This Handbook provides comprehensive coverage of laser and coherent-domain methods as applied to biomedicine, environmental monitoring, and materials science. Worldwide leaders in these fields describe the fundamentals of light interaction with random media and present an overview of basic research. The latest results on coherent and polarization properties of light scattered by random media, including tissues and blood, speckles formation in multiple scattering media, and other non-destructive interactions of coherent light with rough surfaces and tissues, allow the reader to understand the principles and applications of coherent diagnostic techniques. The expanded second edition has been thoroughly updated with particular emphasis on novel coherent-domain techniques and their applications in medicine and environmental science. Volume 1 describes state-of-the-art methods of coherent and polarization optical imaging, tomography and spectroscopy; diffusion wave spectroscopy; elastic, quasi-elastic and inelasti...

  17. Ultrafast optical manipulation of atomic motion in multilayer Ge-Sb-Te phase change materials

    Directory of Open Access Journals (Sweden)

    Fons P.

    2013-03-01

    Full Text Available Phase change random access memory devices have evolved dramatically with the recent development of superlattice structure of Ge-Sb-Te material (GST-SL in terms of its low power consumption. The phase change in GST-SL is mainly characterized by the displacement of Ge atoms. Here we examine a new phase change method, that is the manipulation of Ge-Te bonds using linearly-polarized femtosecond near-infrared optical pulses. As a result, we found that the p-polarized pump pulse is more effective in inducing the reversible and irreversible displacement of Ge atoms along [111] direction in the local structure. This structural change would be induced by the anisotropic carrier-phonon interaction along the [111] direction created by the p-polarized pulse.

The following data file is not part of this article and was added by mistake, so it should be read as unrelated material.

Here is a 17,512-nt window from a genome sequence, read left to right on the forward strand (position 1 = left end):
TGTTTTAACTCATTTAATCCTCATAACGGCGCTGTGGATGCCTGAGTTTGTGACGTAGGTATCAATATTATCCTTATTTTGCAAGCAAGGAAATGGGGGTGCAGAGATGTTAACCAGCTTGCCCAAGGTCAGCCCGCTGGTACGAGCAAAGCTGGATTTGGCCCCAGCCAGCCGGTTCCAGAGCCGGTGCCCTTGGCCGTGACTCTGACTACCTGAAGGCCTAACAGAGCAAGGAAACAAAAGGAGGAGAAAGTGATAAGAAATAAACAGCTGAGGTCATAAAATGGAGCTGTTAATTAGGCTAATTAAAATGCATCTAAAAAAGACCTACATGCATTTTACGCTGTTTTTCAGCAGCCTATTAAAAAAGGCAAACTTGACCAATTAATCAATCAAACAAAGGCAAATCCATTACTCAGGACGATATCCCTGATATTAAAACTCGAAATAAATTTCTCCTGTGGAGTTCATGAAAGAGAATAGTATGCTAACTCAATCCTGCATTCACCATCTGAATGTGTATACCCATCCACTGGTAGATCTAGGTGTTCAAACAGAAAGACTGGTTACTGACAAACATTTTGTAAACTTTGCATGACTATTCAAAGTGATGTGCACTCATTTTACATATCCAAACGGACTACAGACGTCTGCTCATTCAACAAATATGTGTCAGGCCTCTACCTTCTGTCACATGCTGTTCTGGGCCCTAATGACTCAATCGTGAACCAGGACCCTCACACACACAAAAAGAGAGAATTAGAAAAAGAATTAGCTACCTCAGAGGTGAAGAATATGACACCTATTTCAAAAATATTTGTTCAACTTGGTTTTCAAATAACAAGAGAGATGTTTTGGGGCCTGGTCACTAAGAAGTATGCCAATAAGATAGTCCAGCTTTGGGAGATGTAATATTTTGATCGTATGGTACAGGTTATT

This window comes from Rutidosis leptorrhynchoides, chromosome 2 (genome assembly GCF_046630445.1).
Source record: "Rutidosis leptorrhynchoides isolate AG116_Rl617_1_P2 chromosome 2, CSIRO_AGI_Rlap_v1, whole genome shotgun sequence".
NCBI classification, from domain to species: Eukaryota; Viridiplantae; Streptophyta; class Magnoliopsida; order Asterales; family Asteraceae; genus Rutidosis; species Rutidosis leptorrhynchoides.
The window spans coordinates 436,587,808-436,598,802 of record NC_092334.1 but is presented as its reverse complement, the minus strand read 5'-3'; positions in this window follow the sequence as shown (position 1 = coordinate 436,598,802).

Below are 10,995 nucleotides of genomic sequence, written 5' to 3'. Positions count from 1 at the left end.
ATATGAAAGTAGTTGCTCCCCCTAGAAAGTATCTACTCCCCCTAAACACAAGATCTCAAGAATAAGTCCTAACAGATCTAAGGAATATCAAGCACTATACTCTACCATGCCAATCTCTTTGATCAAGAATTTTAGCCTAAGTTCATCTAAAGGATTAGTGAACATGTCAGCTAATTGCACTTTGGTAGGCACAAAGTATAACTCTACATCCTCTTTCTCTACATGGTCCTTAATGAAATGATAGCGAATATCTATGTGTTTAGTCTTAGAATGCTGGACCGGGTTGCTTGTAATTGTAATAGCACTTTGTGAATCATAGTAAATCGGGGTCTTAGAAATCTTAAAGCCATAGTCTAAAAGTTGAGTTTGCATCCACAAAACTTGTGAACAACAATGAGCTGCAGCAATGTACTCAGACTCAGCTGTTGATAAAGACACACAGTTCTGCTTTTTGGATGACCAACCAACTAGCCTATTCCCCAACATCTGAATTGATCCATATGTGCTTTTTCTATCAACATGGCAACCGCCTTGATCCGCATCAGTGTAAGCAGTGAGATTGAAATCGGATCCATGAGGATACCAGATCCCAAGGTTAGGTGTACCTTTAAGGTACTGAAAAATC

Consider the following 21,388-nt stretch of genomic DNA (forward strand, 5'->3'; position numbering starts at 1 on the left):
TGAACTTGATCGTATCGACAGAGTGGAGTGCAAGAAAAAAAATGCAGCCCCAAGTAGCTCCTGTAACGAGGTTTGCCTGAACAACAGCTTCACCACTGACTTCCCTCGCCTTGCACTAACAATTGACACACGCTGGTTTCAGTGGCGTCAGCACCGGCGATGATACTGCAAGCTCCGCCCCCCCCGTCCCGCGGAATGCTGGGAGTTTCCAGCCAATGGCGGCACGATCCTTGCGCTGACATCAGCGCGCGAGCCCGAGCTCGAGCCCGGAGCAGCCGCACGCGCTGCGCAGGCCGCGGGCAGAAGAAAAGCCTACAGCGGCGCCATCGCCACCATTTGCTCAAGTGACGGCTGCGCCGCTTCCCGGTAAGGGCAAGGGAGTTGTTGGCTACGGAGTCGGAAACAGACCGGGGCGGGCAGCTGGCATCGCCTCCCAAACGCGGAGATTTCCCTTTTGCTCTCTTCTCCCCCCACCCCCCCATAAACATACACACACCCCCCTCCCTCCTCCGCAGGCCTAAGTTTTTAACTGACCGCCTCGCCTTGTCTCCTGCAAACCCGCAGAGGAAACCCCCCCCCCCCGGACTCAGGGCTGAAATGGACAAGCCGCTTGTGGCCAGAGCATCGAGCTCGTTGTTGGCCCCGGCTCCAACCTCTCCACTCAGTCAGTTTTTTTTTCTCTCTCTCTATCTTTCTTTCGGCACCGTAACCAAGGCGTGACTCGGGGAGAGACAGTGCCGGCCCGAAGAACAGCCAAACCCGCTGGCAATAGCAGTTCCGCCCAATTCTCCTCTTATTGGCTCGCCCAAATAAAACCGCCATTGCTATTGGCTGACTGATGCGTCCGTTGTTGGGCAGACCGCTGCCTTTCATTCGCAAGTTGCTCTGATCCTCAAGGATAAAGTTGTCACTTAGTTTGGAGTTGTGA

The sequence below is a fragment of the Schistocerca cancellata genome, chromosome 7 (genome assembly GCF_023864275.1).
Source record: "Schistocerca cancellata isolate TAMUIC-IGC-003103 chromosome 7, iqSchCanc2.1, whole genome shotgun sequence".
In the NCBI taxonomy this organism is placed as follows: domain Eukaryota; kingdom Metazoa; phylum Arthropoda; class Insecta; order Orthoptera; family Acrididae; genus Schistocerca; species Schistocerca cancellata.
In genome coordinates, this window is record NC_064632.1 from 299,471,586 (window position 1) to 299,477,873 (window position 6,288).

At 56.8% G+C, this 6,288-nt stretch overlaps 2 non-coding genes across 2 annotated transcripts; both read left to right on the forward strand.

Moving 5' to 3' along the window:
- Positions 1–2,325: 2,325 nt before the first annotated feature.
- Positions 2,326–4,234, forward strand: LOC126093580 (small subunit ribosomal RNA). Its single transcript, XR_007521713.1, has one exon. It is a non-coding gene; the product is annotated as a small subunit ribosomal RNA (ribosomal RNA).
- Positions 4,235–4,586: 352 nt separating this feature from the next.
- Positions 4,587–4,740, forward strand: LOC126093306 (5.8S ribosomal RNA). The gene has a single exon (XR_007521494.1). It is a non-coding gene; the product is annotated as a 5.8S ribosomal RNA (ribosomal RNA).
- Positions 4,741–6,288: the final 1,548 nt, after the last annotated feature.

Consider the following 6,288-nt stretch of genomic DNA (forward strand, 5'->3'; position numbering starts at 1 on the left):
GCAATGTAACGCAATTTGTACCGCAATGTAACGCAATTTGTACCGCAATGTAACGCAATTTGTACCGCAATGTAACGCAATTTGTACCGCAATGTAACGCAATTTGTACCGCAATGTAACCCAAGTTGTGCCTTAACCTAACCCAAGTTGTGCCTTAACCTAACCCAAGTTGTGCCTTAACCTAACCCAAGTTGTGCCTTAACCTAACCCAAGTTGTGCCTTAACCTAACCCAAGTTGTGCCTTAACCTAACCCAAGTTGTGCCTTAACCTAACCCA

18. Optical resonances of bowtie slot antennas and their geometry and material dependence.

    Science.gov (United States)

    Guo, Hongcang; Meyrath, Todd P; Zentgraf, Thomas; Liu, Na; Fu, Liwei; Schweizer, Heinz; Giessen, Harald

    2008-05-26

    In order to provide a guide for the design and optimization of bowtie slot antennas in the visible and near infrared spectral regime, their optical properties have been investigated with emphasis on geometry and materials. Although primarily theoretical, experimental investigations for reduced thickness cases are also included. As characterized by their field patterns, two types of resonances are discussed: plasmonic and Fabry-Pérot-like resonances. These resonance types show a linear dependence on aperture perimeter and film thickness, respectively, while showing a complementary behavior with near independence of the other respective parameter. Metal properties, as in the Drude model, are also considered. Various metals with respectively different skin depths are studied, showing a nearly linear dependence of the resonance wavelength on skin depth.

  19. Autogenic synthesis of SnO{sub 2} materials and their structural, electrochemical, and optical properties

    Energy Technology Data Exchange (ETDEWEB)

    Pol, V.G., E-mail: pol@anl.gov [Electrochemical Energy Storage Department, Chemical Sciences and Engineering Division, Argonne National Laboratory, 9700 S. Cass Avenue, Argonne, IL 60439 (United States); Calderon-Moreno, J.M. [Institute of Physical Chemistry Ilie Murgulescu, Romanian Academy, 202 Splaiul Independentei St., Bucharest 060021 (Romania); Thackeray, M.M. [Electrochemical Energy Storage Department, Chemical Sciences and Engineering Division, Argonne National Laboratory, 9700 S. Cass Avenue, Argonne, IL 60439 (United States)

    2012-12-15